Tuesday May 12, 2009

Celebrating Catholic Collections

University of Dayton libraries will celebrate anniversaries of two collections of Catholic and Marianist treasures.

The University of Dayton is celebrating the anniversaries of the U.S. Catholic Special Collection and the Marian Library — unique repositories of Catholic knowledge and learning located in the University's Roesch Library.

"These are two gems — two of the most distinctive aspects of our campus — so important to the Catholic, Marianist identity of the University of Dayton and our place as a leader in Catholic scholarship and research," said Joseph Saliba, University of Dayton provost.

Dean of Libraries Kathleen Webb said the University will commemorate the 10th anniversary of the U.S. Catholic Special Collection and the 65th anniversary of the Marian Library with a May 20 private event recognizing major donors.

The U.S. Catholic Collection contains more than 30,000 items that trace the rich history of Catholicism in the United States, according to Nicoletta Hary, collection curator and a driving force behind its development and growth.

The collection was established to support the University's doctoral program in the American Catholic experience at a time when religious orders were shrinking. Hary said the library initiated the collection by sending letters to hundreds of U.S. women's and men's religious orders.

"We were absolutely swamped and surprised at the success of the request," she said. "Religious orders — especially of women — were reducing or closing their libraries and they were glad to entrust their books to a Catholic university."

The sisters, priests and brothers have sent boxes and boxes of current as well as pre-Vatican II textbooks from Catholic schools, she said. The collection includes historical and doctrinal works, church documents and objects used during Mass as well as during personal prayer and devotion.

What Hary called the "most precious of the non-book materials" are the relics — tiny bits of saints' bones and fabric from their clothing, often displayed in precious devotional cases. "Relics are an important part of Catholic heritage. They're not in the collection for veneration, as devotional items, but as symbols and examples of our heritage," she said.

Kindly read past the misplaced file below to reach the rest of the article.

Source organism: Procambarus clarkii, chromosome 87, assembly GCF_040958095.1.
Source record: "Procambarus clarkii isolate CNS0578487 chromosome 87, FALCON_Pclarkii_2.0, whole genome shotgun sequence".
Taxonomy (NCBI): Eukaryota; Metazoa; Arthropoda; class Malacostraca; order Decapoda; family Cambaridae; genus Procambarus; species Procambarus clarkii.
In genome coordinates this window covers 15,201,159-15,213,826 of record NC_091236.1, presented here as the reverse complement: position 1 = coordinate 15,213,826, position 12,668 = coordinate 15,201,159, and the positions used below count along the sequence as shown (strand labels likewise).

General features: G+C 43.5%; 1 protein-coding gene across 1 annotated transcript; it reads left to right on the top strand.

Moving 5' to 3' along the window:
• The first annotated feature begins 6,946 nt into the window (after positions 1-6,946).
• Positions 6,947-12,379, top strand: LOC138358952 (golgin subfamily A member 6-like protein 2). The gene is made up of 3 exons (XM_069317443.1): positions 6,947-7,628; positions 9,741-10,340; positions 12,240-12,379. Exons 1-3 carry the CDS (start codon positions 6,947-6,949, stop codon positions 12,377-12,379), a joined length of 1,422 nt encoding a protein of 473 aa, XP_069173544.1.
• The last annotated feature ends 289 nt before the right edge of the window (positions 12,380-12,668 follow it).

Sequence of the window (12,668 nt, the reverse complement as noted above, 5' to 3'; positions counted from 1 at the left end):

As Catholic schools continue to close all around the country, Hary said orders are sending boxes of contributions to the collection.

Current publications are also coming in. Hary said the St. Anthony Messenger Press donates a copy of every book, video and other media it produces.

While the U.S. Catholic Collection focuses on the Catholic church in America, the Marian Library gathers books, rosaries, statues  — even postage stamps and wine labels  — into its expansive collection of all things related to Mary, the mother of Jesus Christ.

According to the Rev. Johann Roten, S.M., director of the International Marian Research Institute/Marian Library, the collection draws researchers from throughout the U.S. and the world. The library houses the largest and most comprehensive collection of printed materials on Mary in the world as well as extensive holdings of art and devotional items.

The library was founded in 1943 by the Society of Mary at the University of Dayton and now contains more than 100,000 books and pamphlets in more than 50 languages, ranging from the oldest, a collection of sermons printed in 1473, to new publications. The collection includes more than 63,000 clippings from newspapers and magazines and more than 100,000 cards and prints depicting Mary in various artistic forms.

Especially dear to Roten is the library's collection of nearly 2,000 Nativity scenes, also called crèches, from around the world. A sample of the crèches is on display year-round, but at Christmas, the library loans scores of the scenes to parishes and museums around the country.

Roten said library holdings reflect changing trends in devotion to Mary.

"We are seeing more presence, more acceptance and more references to Marian devotion in recent years, especially from a multicultural and diversity point of view," he said. "We are seeing a stronger Marian dimension coming from the Indian subcontinent, Asia and Africa.

Roten said recent scholarship has looked at the social role of Mary. "She's seen as a figurehead of social justice, especially in Latin America and Asia," he said.

The U.S. Catholic Special Collection is open to the public 2 to 4 p.m. Monday through Friday. Materials from the collection can be checked out from the circulation desk during library hours. For more information, visit the related link.

The Marian Library is located on the seventh floor of Roesch Library. Hours are 8:30 a.m. to 4:30 p.m. Monday through Friday and evenings and weekends by appointment by calling 937-229-4214. Visit the related link.

For more information, contact Cilla Shindell, executive director of news and communications, at 937-229-3257 or shindell@udayton.edu.